Web Exclusive Feature-Economic and Environmental Benefits of Green Design in Restrooms
But now manufacturers have made the necessary changes to supply the industry with low-consumption, high-performance products. With the introduction of better performing low-flow fixtures, a new "green" influence has emerged: quicker returns on investment.
With the rising cost of water and sewage-which now averages approximately $4 per 1,000 gallons and is expected to rise at a pace 2% greater than inflation-"green design" may well stand for money saved, as well as saving the environment.
In fact, California's Sustainable Building Task Force released a 134-page report titled, "The Costs and Financial Benefits of Green Buildings," which confirms the economic viability of "green buildings" as an investment. The report states that an increase in overall building costs of 2% will, on average, achieve a life-cycle savings of 20% of the total investment-10 times the initial additional cost.
Creating Environmental AwarenessOne of the major forces that has created environmental awareness for the building industry is the LEED® Green Building Rating System. LEED has become the most influential driver for green buildings. This system helps project teams determine environmental goals, identify green design strategies, measure and monitor progress and document success.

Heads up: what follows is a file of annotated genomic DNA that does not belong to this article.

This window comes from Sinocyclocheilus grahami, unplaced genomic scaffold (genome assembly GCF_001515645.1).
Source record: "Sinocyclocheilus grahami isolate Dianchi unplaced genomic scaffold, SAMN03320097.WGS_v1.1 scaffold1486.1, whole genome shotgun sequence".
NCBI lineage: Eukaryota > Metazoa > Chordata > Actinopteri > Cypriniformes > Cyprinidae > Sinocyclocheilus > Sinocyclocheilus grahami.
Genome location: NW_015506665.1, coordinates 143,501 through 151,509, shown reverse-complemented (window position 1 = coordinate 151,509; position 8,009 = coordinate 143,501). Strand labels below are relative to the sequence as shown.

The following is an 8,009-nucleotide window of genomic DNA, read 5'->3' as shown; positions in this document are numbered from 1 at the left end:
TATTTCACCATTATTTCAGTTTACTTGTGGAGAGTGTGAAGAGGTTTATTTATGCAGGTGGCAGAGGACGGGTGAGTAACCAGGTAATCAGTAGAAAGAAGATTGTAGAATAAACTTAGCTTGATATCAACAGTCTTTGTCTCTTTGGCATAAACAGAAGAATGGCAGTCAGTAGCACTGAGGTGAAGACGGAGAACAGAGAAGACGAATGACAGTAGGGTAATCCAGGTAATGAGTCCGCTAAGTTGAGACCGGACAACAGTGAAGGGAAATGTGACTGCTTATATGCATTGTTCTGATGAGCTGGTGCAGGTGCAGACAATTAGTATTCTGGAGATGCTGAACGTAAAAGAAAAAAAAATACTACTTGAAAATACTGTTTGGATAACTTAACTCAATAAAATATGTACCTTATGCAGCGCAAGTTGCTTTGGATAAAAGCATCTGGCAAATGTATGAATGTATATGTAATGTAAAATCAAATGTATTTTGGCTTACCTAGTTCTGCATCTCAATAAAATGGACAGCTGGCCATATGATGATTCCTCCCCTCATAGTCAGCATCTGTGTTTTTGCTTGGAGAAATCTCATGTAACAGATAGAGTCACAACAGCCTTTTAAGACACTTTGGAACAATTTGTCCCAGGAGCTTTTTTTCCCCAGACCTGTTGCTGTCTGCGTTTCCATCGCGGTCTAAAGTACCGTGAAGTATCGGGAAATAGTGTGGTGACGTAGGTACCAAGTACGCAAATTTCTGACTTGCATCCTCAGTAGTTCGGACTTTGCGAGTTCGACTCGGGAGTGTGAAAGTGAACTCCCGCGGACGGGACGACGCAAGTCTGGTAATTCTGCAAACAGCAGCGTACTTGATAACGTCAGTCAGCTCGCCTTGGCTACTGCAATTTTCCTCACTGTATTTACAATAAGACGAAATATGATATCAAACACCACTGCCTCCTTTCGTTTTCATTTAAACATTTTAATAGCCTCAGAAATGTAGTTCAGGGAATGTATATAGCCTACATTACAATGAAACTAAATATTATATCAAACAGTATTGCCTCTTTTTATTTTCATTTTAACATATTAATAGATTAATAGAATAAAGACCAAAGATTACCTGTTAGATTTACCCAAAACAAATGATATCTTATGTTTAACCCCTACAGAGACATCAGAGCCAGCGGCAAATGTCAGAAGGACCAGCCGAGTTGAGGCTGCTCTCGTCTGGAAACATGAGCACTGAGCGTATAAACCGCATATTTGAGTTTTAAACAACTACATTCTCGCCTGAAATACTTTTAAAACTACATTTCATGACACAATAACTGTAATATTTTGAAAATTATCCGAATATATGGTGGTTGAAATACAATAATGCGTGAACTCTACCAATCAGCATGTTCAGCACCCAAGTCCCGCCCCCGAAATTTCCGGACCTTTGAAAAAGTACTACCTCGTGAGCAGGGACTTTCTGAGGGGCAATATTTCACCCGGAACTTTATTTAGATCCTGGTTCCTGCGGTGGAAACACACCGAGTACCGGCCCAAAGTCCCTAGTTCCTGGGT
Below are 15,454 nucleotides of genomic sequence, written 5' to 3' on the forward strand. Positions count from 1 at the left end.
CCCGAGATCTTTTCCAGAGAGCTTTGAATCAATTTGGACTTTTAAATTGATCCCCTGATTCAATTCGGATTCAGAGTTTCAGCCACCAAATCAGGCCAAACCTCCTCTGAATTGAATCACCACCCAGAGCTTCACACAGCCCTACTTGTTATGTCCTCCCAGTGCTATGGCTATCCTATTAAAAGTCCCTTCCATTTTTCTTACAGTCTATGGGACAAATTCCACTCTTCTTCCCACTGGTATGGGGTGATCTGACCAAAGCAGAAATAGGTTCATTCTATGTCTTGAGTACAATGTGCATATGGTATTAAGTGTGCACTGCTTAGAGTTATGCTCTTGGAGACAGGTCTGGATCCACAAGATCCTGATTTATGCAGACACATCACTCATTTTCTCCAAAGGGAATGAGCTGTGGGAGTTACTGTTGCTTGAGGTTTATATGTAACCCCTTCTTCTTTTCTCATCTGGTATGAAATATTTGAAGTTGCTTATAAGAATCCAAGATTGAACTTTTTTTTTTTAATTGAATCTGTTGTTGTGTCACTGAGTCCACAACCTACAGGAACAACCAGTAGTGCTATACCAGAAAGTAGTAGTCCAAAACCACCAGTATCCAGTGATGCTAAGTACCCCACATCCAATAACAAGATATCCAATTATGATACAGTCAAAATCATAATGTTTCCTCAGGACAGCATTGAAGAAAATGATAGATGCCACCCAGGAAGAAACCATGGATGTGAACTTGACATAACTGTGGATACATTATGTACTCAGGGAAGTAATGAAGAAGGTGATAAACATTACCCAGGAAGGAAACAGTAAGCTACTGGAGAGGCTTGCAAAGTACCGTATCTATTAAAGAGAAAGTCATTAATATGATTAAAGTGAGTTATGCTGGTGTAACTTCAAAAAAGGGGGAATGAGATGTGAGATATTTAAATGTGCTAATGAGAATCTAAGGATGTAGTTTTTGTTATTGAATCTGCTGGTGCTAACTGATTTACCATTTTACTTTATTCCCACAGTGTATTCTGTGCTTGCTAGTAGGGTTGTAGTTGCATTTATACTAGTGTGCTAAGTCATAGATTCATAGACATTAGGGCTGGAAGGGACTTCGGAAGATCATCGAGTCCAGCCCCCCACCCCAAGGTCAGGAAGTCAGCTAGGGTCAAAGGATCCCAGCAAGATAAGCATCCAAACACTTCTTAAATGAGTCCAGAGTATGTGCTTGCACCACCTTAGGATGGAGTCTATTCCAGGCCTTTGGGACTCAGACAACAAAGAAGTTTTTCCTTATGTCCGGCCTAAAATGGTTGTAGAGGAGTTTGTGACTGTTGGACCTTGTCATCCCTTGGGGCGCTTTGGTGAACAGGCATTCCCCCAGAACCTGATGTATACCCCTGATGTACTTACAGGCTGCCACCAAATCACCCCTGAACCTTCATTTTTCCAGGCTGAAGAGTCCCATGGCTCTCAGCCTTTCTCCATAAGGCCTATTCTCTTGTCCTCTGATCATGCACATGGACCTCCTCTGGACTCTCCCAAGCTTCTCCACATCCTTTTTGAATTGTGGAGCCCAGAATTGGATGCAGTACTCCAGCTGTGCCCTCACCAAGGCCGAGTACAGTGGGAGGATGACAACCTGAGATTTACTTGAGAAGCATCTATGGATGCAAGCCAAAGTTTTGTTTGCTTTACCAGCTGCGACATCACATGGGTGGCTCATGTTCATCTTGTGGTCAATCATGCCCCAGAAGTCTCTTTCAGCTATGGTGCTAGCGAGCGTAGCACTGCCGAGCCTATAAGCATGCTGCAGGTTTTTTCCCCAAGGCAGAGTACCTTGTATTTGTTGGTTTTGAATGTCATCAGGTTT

A product of the United States Green Building Council, LEED provides a menu of green building measures in five categories:
There is also a category on Innovation and Design Process, which addresses design measures not covered in the other five categories.
One of the simplest ways to earn LEED credits is by surpassing the standards set for Water Efficiency, which means reducing water consumption by 20% or 30% beyond the Energy Policy Act of 1992 standards.
Water Efficiency measures in commercial buildings can easily reduce water usage by 30% or more, and as costs for potable water continue to escalate, this area can impact the bottom line in ways it never has in the past. In a typical 100,000-sq.-ft. office building, low-flow fixtures coupled with sensors and automatic controls can save a minimum of one million gallons of water per year, based on 650 building occupants each using an average of 20 gallons per day. Currently, the standard toilet fixture uses 1.6 gallons per flush (gpf) (6 liters) and the standard urinal consumes 1.0 gpf (3.8 liters). Design strategies using 0.5 gpf (1.9 liters) urinals, as well as waterfree urinals, can impact usage and maximize water savings. Ultra low-flush toilet fixtures that use less than the standard 1.6 gpf are also available.